Although the Ulster & Delaware didn’t necessarily fit in with New York Central’s overall plan, it agreed that this was a small price to pay to solidify its position in the Midwest. A milestone was reached in 1932 when the Ulster & Delaware was purchased. The new venture was named the Catskill Mountain Branch.
A slew of changes followed. New York Central immediately downgraded the Catskill Mountain Branch, reducing speeds on the main line from 60 to 30 mph. The branches to Hunter and Kaaterskill also slowed down until they were finally dismantled in 1940.
The railroad yearned to eliminate all passenger trains, but that plan was temporarily scrapped as World War II raged on. By 1946, service was reduced to one round trip daily. In 1954, the US Postal Service withdrew its mail contract and New York Central was granted permission to terminate passenger service. On March 31, the last train made its journey.
On the demise
Throughout the 1960s, the Catskill Mountain Branch continued to operate as a freight hauler. Construction of Interstate 88 through Oneonta severed the west end of the line from its connection with the Delaware & Hudson Railway. In 1965, service was cut back to Bloomville. By this time, the major source of traffic was feed and lumber dealers at Arkville, Roxbury, Grand Gorge, and Stamford.
After 1968, the New York Central and Pennsylvania Railroads merged to form Penn Central. No longer regarded as a priority, the Catskill Mountain Branch and the condition of the rails deteriorated. Unfortunately, repairs were postponed, and derailments were frequent. Eventually, service was reduced to one weekly trip. Due to slow speeds imposed by the track conditions, the freight trains often took days to cover the route.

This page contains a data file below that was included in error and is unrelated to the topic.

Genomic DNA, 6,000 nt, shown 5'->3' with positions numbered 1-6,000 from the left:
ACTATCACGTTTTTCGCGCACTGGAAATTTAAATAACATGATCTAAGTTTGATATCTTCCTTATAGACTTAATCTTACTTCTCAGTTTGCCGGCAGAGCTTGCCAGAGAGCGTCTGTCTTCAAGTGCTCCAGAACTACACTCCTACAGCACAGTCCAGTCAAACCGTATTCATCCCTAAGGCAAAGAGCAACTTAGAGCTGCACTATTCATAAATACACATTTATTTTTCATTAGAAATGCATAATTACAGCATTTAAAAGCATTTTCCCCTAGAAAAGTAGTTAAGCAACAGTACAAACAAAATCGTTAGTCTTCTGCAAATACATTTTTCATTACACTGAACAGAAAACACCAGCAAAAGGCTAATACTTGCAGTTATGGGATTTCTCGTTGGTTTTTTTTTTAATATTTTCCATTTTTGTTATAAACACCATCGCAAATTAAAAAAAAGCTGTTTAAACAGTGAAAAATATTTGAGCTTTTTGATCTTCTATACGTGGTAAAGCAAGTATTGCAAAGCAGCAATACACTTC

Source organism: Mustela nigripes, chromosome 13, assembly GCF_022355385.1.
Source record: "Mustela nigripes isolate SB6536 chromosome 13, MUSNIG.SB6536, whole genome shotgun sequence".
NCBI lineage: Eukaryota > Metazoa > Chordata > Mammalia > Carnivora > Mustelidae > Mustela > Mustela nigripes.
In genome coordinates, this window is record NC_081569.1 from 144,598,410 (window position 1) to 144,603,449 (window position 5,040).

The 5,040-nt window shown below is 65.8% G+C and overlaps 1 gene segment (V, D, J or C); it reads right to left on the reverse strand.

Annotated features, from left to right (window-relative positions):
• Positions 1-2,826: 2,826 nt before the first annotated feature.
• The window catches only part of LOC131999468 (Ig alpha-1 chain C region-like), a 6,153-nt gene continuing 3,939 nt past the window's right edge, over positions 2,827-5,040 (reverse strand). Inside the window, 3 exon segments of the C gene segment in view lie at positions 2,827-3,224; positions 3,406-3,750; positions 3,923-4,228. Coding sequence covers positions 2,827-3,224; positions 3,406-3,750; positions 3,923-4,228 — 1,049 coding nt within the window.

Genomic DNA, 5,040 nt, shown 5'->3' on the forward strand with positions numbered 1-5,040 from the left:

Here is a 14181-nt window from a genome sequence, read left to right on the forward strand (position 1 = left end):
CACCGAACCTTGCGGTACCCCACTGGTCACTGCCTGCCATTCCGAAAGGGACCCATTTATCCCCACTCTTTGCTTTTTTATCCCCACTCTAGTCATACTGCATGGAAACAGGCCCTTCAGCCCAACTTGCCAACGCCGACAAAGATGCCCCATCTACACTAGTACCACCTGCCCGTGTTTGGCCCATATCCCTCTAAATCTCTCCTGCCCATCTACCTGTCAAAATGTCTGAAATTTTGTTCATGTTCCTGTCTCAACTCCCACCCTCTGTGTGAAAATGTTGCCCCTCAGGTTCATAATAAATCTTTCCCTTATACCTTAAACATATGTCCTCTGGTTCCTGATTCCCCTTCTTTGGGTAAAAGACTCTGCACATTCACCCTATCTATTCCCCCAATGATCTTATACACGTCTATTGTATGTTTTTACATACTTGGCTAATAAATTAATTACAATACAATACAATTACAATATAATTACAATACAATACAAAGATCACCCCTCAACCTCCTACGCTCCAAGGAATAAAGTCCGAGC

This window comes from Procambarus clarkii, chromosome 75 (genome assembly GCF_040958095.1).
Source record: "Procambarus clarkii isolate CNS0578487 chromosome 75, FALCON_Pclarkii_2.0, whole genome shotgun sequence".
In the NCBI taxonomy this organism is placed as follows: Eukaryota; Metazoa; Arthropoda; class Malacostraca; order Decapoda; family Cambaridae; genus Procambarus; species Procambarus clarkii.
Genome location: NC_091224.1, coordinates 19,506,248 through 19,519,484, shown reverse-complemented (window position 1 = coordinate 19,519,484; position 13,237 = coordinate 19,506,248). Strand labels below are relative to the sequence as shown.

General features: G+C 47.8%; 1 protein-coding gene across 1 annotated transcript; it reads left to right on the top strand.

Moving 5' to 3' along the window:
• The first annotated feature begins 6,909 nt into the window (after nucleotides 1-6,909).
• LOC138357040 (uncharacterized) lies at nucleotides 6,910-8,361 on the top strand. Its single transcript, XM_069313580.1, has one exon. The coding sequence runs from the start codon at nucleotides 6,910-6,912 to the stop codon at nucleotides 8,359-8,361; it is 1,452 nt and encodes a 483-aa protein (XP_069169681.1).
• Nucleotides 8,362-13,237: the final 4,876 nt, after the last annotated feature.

In an attempt to rebuild rail service in the Northeast, SEPTA, New Jersey Transit, Metro-North Railroad took over Penn Central and six other bankrupt railroads in April 1976. The Catskill Mountain Branch was not included in the new system, so New York State arranged a six-month subsidy to have Conrail operate the line while shippers made new arrangements.
The last freight train departed Kingston on September 28, 1976, and didn’t return until October 2. Every remaining freight car on the branch was collected for the final return trip. The switch was spiked shut and the future of the line was uncertain.
Rescue and rebuild
Many people in the area had a deep appreciation for the trains and their history. Communities along the line called for the railroad to be saved, but the estate of Penn Central disagreed over the financials. In 1977, William F. Buckley, Jr., a well renowned columnist and media personality toured the line and helped rally for this important cause. Luckily, in 1979, an agreement was finally reached. To preserve the corridor along the 38-mile segment from Kingston to Highmount, Ulster County took ownership of the line in lieu of back taxes.
In 1983, great strides were made. The Catskill Mountain Railroad was chartered to operate a new tourist passenger operation and limited freight service from Kingston. Passenger trains started in Phoenicia. In 1987, the railroad suffered a major washout at Campground Curve, but it was repaired by CMRR volunteers and the NYS Department of Transportation. Together, they rebuilt the bank to protect Route 28. Additional diesels and coaches were acquired as they eyed expansion.
After years of negotiation, the railroad crossing at Route 28 was reopened in 2004. As momentum was building, a catastrophic flood damaged the CMRR’s Phoenicia yard, equipment, and the railroad. Volunteers responded as they worked to extend the Scenic Train from Mt. Pleasant (which was renamed Mt. Temper) to Cold Brook in 2007. Refocusing their efforts in Kingston, the City Shuttle was launched in 2008.